In his reference to clause 10, the Clerk points out the difficulty that is

Either one does so in a narrow way, in which case one creates an injustice under the ECHR, creating a situation in which evidence drawn from proceedings in the House can be used against the Member but not material that might be exculpatory to the Member, or one does so in a wide way, in which case one imperils free speech, people’s ability to give free evidence before Committees
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and all the other things that such procedures are designed to protect. We ought not to be proceeding with clause 10. Of course, we ought to be proceeding, as the Select Committee on Standards and Privileges said some time ago, with a privileges Act to ensure that we have a proper range of protection that can cater for some of the things that have now arisen.

It is abundantly clear from today’s debate that there is so much unease about those features of the Bill that we should not proceed with them in that way.

John Mann (Bassetlaw) (Lab): The unease is among Members of Parliament, is it not? It is not among the general public, who wonder why we have not managed to throw out people who are on the fiddle.

Sir Alan Beith: The unease among the general public is more than unease—it is anger, and a very real anger. It is not successfully addressed if what we do in the end is to create a process that undermines the rights of the public in other ways in the future without addressing that grievance. Rushing into legislation that would have the effects that I described earlier does not deal with the public anger. The setting up of an independent body to determine what pay and allowances we should receive and to police the paying and claiming of them goes some way to addressing that anger, and I welcome that. The House must ensure that it deals appropriately and effectively with those who break its rules, but it should not in the process take away the rights of our constituents. If it is going even to contemplate doing so, it should give the matter serious consideration.

At the end of the day, there is what I like to think of as a sort of Bradlaugh principle at stake here. The ultimate judge must be the electorate. Bradlaugh found that his colleagues in Parliament repeatedly refused to accept his insistence that a rule of the House was an unfair constraint on him—in his case, the rule requiring him to swear an oath that he as an atheist did not believe it right to swear. If a Member, like him, found that his colleagues in the House were unwilling to accept him as a Member on those terms, ultimately it would be the electorate who must be allowed to judge and to insist on sending him back to Parliament, saying, “We wish this man to represent us, notwithstanding the fact that he appears to have broken a rule that others find important.” That is a pretty fundamental principle. Of course, it is not an easy principle even for the Member affected, who might have to fight or even finance an election without the support of his political party, under procedures that we have seen operating in recent weeks in this House. However, it is the ultimate protection and the ultimate principle.

Before we get to that point, there must be proper due process as far as any person—in this case, a Member of the House of Commons who is accused of behaving improperly—is concerned. The processes that we create should not also, in themselves, take away protections that are designed to ensure that people can give evidence to Committees of this House without fear of a penalty for doing so and without fear that the evidence they give can be adduced in court in circumstances that they did not envisage.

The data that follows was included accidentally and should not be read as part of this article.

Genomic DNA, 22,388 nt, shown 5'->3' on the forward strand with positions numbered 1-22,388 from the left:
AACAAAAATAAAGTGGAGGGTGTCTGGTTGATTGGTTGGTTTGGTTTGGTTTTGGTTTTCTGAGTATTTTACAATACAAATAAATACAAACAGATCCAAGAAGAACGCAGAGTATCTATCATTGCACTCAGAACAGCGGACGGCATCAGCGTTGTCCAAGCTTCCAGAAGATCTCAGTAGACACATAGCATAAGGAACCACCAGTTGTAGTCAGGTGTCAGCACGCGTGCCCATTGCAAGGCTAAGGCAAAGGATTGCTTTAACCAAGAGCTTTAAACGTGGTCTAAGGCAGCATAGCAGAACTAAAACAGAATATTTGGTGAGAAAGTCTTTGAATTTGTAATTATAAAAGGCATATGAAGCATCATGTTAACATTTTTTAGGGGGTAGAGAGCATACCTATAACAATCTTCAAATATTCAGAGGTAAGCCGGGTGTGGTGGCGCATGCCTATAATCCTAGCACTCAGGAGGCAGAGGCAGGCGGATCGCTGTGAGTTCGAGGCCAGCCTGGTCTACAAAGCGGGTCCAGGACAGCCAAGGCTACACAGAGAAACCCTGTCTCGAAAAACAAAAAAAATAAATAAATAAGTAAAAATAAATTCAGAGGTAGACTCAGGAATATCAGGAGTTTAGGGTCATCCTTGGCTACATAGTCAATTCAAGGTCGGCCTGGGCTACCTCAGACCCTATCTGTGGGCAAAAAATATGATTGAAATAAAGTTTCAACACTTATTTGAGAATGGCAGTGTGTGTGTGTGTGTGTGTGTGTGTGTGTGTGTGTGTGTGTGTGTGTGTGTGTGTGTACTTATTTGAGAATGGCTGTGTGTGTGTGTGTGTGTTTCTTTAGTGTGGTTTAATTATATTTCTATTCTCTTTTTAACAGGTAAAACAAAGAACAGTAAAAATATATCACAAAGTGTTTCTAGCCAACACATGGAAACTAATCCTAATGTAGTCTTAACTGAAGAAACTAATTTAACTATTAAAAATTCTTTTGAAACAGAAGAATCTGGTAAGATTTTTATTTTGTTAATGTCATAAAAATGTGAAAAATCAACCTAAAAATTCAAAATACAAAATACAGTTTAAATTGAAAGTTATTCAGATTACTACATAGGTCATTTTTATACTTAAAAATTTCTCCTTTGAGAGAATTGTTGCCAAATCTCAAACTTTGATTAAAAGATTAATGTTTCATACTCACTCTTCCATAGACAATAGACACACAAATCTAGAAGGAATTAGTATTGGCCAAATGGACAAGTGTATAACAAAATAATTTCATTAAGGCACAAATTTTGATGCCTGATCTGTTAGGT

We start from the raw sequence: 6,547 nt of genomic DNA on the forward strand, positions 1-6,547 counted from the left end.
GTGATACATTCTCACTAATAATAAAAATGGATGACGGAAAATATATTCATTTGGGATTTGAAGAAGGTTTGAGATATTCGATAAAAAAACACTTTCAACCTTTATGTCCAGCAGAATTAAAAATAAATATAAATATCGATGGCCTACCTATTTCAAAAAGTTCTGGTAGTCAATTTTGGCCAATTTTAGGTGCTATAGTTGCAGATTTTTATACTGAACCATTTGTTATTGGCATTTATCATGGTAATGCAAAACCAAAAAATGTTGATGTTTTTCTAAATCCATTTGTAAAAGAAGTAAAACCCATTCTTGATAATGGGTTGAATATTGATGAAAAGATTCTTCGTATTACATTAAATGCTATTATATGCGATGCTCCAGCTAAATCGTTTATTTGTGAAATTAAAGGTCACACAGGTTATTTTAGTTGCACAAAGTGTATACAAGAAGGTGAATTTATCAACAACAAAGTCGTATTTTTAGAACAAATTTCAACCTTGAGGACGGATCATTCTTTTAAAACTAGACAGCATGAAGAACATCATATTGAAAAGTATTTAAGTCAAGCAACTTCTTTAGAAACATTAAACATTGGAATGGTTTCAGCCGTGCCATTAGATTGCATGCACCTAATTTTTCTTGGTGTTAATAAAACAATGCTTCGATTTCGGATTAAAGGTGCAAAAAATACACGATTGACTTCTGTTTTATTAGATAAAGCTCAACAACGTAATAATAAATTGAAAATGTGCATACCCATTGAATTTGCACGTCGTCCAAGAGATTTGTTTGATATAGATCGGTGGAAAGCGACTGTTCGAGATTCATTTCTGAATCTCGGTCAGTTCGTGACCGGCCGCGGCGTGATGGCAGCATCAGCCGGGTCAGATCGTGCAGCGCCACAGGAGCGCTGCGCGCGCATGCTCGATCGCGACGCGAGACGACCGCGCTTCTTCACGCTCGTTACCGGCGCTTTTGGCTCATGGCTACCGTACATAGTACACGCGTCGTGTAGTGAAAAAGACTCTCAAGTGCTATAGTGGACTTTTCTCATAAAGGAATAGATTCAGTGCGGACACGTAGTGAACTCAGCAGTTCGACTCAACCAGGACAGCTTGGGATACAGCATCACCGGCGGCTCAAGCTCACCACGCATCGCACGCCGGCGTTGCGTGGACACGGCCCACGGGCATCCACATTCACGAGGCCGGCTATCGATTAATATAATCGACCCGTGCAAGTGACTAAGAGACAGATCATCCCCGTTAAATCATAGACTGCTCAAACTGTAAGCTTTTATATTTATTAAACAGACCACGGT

The Government have been presented with a very strong case today. First, they should get ahead with the creation of a body that can administer pay and allowances
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and, secondly, they should not rush into things that would undermine some of the most basic freedoms, which go back to the Bill of Rights.

7.57 pm

Mr. Elfyn Llwyd (Meirionnydd Nant Conwy) (PC): This has been an interesting debate with some good contributions, including the speech from the right hon. Member for Berwick-upon-Tweed (Sir Alan Beith). It seems to me that everybody—apart from those on the Front Bench—is unanimous in their opinion. That does not happen very often, but it seems to be the case today. I would hope that the Secretary of State will appreciate that that is not because of any politicking, but because we are all concerned about the purports of the Bill. We are concerned about the way in which it is phrased and about various sections of it. We have heard from the Chair of the Joint Committee on Human Rights, the Chair of the Select Committee on Justice and so on. We have heard from the Clerk of the House. Voluminous objections have been raised about the Bill. That must count for something, otherwise what are we doing in Parliament? What is the point of our existence in this place if those fundamental points, which we have driven home time and time again in this important debate, are not adhered to?

Why is there such haste to deal with the issue? I shall tell the House why. It is a political imperative. On the day that the former Speaker announced that he was standing down, party leaders were invited to meet him in his chambers. The Prime Minister left that meeting with one thought in his mind, and one thought alone, which was to introduce some kind of statutory code of conduct overseen by an external body. When I say “conduct” I am talking about not only financial matters but everything in this regard. That was his thought for the day, he held a press conference accordingly and that was that. I suspect that that is why clause 6, which seemed to be a declaratory clause, was included; I think it was in the Bill to appease the Prime Minister. Thankfully, it has now gone, but some parts of the Bill are still objectionable.

My next point relates to the Register of Members’ Interests, the proposals on which result from a political imperative on the part of Labour Members who believe that there is some political advantage in introducing those proposals because, by and large, Opposition Members have more interests than they do. They believe that if they work things carefully and put out the idea that people with outside interests are not doing the job of an MP properly, they can gain electoral advantage too. Let us not beat about the bush, because we know why these things are being introduced.